This book offers the detailed historical background required for a holistic appreciation of current problems faced and the possibilities for revitalisation. In two volumes it provides introductory overviews of trade union development since the end of World War II in 26 countries from every corner of the globe. Each chapter explains the main contours of trade union growth and development in one country from the pivotal year 1945 to the present. Each chapter assesses the often dynamic expansion of trade unionism in the 1950s and 1960s; the role of trade unionism in the movements for national liberation in the Global South and the erection of social welfare systems in the developed North; the ecomic shocks that resulted in membership decline and loss of political influence from the late 1970s onward; the ecomic restructuring and growing labour market diversity of the 1980s and 1990s that undercut the traditional bases of trade union membership; and the historical roots of the contemporary political and ecomic context in which revitalisation efforts are taking place.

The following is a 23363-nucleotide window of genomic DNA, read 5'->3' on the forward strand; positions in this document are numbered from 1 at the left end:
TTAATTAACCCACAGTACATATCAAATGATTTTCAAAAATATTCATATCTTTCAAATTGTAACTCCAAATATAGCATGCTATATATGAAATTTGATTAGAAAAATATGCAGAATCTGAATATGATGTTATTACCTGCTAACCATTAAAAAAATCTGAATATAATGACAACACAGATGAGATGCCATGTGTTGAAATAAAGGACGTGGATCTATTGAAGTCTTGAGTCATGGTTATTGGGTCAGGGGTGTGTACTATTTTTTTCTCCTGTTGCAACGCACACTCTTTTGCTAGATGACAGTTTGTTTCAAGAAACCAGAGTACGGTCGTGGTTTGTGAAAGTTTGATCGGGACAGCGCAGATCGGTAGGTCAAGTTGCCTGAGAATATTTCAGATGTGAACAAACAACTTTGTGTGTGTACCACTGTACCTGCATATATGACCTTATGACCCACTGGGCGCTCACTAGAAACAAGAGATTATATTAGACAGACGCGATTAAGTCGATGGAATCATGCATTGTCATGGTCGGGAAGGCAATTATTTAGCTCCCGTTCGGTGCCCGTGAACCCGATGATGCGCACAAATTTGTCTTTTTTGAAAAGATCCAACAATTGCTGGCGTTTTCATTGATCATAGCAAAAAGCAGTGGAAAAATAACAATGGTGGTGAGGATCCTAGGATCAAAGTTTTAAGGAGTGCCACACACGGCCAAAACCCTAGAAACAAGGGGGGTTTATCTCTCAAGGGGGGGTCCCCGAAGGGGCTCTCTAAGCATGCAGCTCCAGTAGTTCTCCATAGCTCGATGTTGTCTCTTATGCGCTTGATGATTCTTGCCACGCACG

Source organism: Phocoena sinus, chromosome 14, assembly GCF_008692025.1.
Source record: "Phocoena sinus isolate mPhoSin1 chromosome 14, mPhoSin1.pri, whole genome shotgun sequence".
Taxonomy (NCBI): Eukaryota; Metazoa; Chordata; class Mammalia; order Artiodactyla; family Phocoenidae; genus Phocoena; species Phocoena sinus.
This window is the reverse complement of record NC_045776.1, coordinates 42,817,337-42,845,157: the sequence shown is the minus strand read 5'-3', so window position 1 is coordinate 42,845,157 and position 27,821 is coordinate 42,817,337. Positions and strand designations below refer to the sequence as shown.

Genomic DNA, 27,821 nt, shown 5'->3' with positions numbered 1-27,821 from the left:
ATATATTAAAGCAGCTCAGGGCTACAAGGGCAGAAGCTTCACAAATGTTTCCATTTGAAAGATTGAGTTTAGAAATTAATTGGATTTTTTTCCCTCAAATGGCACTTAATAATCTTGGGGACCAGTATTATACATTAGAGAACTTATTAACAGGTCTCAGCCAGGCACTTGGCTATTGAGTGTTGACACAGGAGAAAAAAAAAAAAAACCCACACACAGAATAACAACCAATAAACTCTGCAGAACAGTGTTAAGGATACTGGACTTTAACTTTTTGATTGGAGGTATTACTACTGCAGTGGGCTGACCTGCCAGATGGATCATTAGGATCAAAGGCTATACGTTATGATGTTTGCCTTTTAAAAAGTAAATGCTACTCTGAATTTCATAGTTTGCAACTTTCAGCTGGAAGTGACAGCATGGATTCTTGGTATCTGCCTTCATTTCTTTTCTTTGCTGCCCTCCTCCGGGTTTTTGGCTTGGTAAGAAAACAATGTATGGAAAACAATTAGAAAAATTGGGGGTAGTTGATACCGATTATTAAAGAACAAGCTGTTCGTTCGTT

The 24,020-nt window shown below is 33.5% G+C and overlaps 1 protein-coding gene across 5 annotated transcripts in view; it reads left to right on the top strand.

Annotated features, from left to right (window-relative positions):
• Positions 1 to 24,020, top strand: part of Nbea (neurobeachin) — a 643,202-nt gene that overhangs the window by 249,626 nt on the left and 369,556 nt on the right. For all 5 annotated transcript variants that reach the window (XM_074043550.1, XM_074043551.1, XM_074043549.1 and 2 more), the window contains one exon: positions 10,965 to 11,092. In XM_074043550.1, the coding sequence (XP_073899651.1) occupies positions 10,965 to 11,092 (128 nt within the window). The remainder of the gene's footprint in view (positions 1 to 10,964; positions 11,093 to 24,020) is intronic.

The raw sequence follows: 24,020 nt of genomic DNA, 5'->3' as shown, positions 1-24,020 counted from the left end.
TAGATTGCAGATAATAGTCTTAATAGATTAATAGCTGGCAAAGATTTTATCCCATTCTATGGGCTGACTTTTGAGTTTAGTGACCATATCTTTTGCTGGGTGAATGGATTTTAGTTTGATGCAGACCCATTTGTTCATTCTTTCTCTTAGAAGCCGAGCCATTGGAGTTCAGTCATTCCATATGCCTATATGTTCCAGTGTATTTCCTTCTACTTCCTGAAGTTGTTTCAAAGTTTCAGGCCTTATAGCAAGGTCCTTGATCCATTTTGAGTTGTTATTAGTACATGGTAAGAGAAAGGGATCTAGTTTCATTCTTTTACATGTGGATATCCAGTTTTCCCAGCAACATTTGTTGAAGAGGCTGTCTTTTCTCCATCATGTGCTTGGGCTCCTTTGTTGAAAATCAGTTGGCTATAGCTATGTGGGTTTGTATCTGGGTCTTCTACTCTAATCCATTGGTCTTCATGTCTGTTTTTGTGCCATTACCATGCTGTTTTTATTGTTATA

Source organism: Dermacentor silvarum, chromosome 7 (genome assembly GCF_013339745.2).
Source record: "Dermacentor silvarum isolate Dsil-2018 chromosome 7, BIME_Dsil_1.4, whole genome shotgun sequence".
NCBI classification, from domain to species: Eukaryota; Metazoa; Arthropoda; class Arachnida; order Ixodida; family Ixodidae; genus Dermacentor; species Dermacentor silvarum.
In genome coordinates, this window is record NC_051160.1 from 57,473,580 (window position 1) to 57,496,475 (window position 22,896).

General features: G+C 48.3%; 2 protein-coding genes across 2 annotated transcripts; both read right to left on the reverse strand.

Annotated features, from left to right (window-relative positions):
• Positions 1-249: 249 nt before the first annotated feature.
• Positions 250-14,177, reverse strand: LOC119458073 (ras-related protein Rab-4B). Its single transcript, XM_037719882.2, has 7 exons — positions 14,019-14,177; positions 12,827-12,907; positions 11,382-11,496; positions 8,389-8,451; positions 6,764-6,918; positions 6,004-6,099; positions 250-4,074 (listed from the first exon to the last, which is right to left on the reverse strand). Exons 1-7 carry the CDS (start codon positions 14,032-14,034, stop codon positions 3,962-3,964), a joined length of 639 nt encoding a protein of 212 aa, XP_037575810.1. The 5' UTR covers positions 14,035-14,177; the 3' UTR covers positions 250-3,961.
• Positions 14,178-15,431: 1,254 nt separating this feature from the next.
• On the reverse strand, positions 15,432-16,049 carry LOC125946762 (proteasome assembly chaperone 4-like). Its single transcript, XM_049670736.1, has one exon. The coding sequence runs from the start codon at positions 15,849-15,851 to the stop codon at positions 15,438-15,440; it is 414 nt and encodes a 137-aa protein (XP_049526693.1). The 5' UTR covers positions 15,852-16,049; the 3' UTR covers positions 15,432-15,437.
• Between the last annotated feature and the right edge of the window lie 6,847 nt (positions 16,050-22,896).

The Editor: Craig Phelan is editor of the journal Labor History and Professor of Modern History at Kingston University, London.